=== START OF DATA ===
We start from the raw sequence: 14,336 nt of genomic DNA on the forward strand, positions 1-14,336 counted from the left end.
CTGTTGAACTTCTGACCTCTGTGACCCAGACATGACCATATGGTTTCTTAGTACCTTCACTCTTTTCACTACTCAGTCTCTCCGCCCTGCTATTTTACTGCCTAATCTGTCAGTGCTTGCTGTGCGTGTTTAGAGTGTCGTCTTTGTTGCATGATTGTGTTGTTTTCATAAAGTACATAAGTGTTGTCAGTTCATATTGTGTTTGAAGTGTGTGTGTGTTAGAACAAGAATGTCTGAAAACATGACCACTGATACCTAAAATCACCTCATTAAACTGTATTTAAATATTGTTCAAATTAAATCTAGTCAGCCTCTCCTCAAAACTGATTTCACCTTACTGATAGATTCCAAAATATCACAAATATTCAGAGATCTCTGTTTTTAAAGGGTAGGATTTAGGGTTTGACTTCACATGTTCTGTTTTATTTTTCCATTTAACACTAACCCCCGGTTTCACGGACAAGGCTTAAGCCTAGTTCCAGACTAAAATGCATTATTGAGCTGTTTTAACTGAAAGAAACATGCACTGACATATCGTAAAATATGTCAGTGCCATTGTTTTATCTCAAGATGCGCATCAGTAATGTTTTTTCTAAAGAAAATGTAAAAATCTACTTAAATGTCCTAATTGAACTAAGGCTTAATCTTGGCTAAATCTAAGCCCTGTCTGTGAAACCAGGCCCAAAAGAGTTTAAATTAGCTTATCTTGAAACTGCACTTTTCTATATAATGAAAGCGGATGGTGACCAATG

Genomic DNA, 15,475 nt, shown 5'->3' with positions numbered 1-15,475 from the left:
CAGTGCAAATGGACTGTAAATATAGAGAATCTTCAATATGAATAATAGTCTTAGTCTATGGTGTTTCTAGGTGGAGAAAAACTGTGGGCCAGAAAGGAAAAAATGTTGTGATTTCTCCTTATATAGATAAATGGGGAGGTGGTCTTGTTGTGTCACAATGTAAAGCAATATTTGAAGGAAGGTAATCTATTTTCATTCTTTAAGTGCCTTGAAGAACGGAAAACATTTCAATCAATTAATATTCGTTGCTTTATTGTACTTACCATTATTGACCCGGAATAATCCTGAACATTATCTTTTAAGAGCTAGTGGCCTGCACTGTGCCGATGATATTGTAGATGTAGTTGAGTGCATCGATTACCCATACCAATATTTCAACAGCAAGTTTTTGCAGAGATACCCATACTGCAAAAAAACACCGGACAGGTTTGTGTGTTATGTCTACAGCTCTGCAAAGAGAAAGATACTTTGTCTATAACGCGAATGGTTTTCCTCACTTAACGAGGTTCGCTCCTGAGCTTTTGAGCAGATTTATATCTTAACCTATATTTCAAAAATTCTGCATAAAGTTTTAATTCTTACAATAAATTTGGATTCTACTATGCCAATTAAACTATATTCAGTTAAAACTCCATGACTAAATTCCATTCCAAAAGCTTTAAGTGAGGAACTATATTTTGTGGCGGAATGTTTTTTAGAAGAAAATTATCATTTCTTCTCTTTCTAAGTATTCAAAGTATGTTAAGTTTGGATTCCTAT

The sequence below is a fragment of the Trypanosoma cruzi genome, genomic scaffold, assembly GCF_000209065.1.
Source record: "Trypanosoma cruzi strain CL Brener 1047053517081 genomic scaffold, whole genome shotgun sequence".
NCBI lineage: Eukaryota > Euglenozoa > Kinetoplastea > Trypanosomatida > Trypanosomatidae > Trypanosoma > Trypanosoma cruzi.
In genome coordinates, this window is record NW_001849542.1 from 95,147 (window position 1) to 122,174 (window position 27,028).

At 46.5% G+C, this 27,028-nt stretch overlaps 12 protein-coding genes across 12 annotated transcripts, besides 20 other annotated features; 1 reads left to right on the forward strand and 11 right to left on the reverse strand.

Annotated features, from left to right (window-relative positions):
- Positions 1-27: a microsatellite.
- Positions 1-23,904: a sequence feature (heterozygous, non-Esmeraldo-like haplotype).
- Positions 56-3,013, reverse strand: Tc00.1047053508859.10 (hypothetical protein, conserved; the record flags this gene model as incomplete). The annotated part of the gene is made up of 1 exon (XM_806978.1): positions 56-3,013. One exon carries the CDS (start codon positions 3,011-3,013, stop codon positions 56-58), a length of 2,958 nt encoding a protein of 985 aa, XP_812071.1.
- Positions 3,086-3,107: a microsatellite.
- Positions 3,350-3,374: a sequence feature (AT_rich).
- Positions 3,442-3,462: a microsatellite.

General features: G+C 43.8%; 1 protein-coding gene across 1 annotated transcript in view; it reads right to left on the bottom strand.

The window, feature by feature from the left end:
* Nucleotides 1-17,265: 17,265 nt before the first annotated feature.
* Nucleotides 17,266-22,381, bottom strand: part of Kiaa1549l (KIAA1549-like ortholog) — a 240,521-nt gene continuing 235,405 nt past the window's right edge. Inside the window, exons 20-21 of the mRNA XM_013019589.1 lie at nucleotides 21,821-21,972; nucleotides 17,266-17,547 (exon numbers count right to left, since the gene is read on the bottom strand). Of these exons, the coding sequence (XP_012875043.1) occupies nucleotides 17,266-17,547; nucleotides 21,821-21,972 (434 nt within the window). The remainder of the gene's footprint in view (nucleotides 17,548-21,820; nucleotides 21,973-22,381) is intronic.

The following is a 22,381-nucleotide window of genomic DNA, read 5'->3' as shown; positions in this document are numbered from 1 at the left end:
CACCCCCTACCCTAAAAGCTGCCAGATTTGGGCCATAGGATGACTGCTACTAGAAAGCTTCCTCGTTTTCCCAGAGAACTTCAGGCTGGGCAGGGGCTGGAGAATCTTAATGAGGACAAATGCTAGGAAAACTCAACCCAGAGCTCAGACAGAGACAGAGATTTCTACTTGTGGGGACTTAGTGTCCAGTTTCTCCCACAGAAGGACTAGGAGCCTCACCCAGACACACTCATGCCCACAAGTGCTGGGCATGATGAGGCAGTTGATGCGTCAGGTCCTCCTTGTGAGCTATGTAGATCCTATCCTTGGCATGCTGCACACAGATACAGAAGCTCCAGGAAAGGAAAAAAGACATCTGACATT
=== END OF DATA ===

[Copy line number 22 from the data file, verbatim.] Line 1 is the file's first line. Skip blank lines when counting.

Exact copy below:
CACCCCCTACCCTAAAAGCTGCCAGATTTGGGCCATAGGATGACTGCTACTAGAAAGCTTCCTCGTTTTCCCAGAGAACTTCAGGCTGGGCAGGGGCTGGAGAATCTTAATGAGGACAAATGCTAGGAAAACTCAACCCAGAGCTCAGACAGAGACAGAGATTTCTACTTGTGGGGACTTAGTGTCCAGTTTCTCCCACAGAAGGACTAGGAGCCTCACCCAGACACACTCATGCCCACAAGTGCTGGGCATGATGAGGCAGTTGATGCGTCAGGTCCTCCTTGTGAGCTATGTAGATCCTATCCTTGGCATGCTGCACACAGATACAGAAGCTCCAGGAAAGGAAAAAAGACATCTGACATT